To illustrate, think back to your first few attempts at driving a car. You struggled heavily and it was super taxing, right? Today I bet you would never label driving “taxing” unless the conditions are snowstorm-level horrible. We have all had the experience of first learning something, only to later find we pull it off with ease.
The frontal cortex is inhabited by neurons which are generalists. Thus they work a lot and also require more energy than neurons in other brain regions.
This progress is reflected in your brain. When something is hard and requires all of your attention (= your first drive), the frontal cortex is at work. The frontal cortex is in charge of enforcing rules and making us do the harder thing. When you hear an inner voice saying “NO, no cookies before lunch” — that’s the frontal cortex speaking.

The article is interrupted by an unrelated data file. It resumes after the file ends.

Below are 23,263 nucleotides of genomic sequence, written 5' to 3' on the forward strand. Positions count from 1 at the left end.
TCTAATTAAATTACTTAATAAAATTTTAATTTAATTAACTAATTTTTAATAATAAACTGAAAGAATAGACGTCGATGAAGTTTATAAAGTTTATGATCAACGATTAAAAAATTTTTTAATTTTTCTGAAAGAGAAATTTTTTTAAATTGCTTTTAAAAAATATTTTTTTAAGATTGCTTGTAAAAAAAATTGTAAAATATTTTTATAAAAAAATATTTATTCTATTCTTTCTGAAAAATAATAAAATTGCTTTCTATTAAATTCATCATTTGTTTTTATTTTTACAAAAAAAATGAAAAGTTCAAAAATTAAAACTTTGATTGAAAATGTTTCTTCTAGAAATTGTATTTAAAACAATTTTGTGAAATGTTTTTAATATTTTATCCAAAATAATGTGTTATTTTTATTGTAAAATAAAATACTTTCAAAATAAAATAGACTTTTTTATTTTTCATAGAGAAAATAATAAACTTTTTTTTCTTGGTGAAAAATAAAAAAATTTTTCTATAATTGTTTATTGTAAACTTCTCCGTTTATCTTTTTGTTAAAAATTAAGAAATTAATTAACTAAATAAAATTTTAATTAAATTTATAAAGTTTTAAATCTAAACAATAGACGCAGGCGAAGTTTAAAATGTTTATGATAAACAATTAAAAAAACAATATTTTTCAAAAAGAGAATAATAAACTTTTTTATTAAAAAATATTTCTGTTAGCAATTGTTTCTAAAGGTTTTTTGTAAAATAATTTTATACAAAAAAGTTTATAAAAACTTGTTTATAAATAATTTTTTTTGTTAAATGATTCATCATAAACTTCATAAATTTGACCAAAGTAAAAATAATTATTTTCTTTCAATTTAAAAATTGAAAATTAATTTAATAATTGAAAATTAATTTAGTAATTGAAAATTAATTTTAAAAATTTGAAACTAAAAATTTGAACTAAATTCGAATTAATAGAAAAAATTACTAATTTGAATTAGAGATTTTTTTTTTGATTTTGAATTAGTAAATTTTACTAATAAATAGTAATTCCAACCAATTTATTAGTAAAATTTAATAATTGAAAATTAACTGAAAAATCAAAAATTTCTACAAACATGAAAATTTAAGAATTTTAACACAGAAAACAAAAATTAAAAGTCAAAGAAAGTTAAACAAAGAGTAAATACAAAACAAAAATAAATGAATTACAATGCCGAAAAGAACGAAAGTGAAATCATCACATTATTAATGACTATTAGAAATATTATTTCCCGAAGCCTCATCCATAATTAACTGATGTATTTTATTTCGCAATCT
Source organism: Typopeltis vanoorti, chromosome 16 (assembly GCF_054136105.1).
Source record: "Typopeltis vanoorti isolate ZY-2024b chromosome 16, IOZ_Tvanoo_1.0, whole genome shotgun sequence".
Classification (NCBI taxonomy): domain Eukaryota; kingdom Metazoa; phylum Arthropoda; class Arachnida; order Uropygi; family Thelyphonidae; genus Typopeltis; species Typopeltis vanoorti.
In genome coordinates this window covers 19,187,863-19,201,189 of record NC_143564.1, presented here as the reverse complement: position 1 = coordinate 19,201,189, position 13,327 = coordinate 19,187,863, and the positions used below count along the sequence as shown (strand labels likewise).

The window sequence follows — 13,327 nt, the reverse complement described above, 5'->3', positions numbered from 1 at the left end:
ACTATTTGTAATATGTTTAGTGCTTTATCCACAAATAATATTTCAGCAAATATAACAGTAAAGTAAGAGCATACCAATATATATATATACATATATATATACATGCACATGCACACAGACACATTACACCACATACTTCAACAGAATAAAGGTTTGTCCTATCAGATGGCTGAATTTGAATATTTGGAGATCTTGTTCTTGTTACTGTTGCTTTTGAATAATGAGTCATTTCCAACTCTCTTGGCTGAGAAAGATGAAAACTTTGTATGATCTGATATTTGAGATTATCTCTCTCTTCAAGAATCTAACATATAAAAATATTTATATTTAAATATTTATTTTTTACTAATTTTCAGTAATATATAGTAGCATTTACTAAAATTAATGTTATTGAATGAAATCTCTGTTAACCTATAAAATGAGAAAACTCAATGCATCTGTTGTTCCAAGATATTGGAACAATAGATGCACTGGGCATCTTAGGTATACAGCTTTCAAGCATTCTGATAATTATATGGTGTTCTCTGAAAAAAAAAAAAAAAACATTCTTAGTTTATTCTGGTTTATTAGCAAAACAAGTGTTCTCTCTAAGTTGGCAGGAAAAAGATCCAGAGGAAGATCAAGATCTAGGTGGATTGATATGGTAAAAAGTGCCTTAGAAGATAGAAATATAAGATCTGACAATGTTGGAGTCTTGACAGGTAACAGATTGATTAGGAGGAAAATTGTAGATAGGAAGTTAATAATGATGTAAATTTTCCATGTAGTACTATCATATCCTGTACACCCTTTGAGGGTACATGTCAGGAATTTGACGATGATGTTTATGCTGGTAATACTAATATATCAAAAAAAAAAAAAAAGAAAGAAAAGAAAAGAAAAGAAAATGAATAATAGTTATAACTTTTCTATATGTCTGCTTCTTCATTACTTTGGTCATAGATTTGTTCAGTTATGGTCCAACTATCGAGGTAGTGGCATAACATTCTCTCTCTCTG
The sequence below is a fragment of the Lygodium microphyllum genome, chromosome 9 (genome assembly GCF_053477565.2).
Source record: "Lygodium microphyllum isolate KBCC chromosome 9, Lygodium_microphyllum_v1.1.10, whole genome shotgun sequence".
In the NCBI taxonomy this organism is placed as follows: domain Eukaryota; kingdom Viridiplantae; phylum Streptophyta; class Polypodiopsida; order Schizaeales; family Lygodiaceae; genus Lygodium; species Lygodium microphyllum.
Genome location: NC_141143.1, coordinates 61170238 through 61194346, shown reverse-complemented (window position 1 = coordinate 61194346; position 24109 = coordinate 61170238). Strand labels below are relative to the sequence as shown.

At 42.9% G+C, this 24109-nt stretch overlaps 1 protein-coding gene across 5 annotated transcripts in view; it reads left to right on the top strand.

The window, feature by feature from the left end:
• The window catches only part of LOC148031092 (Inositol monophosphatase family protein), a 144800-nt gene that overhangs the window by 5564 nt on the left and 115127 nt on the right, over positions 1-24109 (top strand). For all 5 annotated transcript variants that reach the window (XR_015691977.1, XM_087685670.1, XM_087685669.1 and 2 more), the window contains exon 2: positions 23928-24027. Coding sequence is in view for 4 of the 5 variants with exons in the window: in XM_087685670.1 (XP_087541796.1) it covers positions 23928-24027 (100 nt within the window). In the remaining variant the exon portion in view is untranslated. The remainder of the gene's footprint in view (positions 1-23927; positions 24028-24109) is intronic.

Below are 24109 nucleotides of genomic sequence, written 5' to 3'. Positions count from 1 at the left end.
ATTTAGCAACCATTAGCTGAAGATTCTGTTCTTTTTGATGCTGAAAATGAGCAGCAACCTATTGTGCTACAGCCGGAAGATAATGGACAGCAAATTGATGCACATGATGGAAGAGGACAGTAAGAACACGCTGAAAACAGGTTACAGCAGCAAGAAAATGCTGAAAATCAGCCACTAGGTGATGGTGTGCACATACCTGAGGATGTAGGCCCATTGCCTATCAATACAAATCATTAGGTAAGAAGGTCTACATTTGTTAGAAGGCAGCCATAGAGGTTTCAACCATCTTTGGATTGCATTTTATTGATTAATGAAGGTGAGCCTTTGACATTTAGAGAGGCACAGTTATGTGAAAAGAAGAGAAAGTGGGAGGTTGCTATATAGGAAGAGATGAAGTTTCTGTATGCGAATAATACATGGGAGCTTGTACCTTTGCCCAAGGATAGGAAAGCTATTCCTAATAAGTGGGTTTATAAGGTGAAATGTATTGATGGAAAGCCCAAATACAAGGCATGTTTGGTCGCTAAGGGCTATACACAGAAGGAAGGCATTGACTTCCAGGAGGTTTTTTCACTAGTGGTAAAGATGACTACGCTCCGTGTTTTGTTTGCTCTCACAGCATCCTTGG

The frontal cortex is inhabited by neurons which are generalists, used for many things, Sapolsky explains. Thus they work a lot and also require more energy than neurons in other brain regions. A lot of work for your frontal cortex, means you feel depleted.
The brain is trying to make its operation more efficient, so it wants to offload the frontal cortex. Once you’ve learned to do something more routinely, the frontal cortex works less during the task and offloads activity to a more reflexive brain area such as the cerebellum. Now you can drive perfectly well even while listening to a podcast. The cerebellum is also less demanding of energy, so you don’t tire as quick.
Use the users reflexes to your advantage